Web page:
It is not uncommon for me to see excessive tooth wear on patients. It can happen with all ages but is more common in older patients. Tooth wear can be a serious dental problem but the good news is that for the most part it is preventable.
The most common cause of tooth wear is abrasion. This is typically caused by using too much force while brushing your teeth. It can be complicated by using abrasive toothpaste especially those that promote teeth whitening. These toothpastes work by an abrasive action to remove extrinsic stains. While they can help to remove tea and coffee stains, they can also remove your tooth enamel. So someone that has a history of abrasion should not use whitening toothpaste, and consider brushing with a fluoride or xylitol mouth rinse INSTEAD of toothpaste.
The next most common cause of tooth wear is attrition. Attrition is caused by grinding and clenching your teeth. Patients who grind their teeth at night typically cause the most damage. The affects of nightly grinding or bruxism can be greatly reduced by wearing a night guard while you sleep. A night guard is a generic term for an appliance placed on your upper or lower teeth to prevent tooth wear.
Chemical erosion is also common, especially in those patients that have a low ph in their saliva. Soft drinks probably being the most common factor but many other contributing factors can cause a low ph and erosion as well. Such as: sucking on lemons or too much lemon in their water, acid reflux, bulimia and sugar to name a few. After one drinks a soda pop for example it is a good idea to rinse out their mouth with water to raise the ph. Even better is to rinse out with a xylitol rinse or chew a piece of xylitol gum which increases the salivary ph.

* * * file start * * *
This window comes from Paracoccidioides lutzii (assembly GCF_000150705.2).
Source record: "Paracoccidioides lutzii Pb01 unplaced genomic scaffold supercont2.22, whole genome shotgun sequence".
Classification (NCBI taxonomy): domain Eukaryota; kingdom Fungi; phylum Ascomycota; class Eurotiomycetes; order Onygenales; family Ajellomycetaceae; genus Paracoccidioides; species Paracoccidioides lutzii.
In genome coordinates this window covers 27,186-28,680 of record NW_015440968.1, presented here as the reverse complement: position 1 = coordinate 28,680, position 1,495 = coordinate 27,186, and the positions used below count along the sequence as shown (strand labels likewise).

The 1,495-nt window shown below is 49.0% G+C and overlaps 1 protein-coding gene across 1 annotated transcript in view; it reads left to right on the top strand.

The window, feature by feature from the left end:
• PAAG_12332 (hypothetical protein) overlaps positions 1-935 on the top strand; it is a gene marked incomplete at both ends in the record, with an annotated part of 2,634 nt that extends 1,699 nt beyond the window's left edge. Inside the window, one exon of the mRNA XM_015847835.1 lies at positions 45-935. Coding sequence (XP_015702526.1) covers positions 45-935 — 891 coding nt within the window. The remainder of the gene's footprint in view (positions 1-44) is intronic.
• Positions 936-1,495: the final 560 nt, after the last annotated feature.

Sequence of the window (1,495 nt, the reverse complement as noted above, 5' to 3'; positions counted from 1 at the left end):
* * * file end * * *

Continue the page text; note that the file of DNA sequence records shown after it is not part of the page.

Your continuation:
Lastly there is the process of enamel wear called abfraction. This is caused by the flexing of the tooth during grinding. The thinnest area of enamel is at the root surface so this enamel progressively fractures off.
Often times tooth wear is cause by a combination of these factors. It is important for your dentist to educate you early as to the causes so that preventative measures can be taken. Sometimes restorative treatment is necessary but usually some lifestyle changes can make all the difference.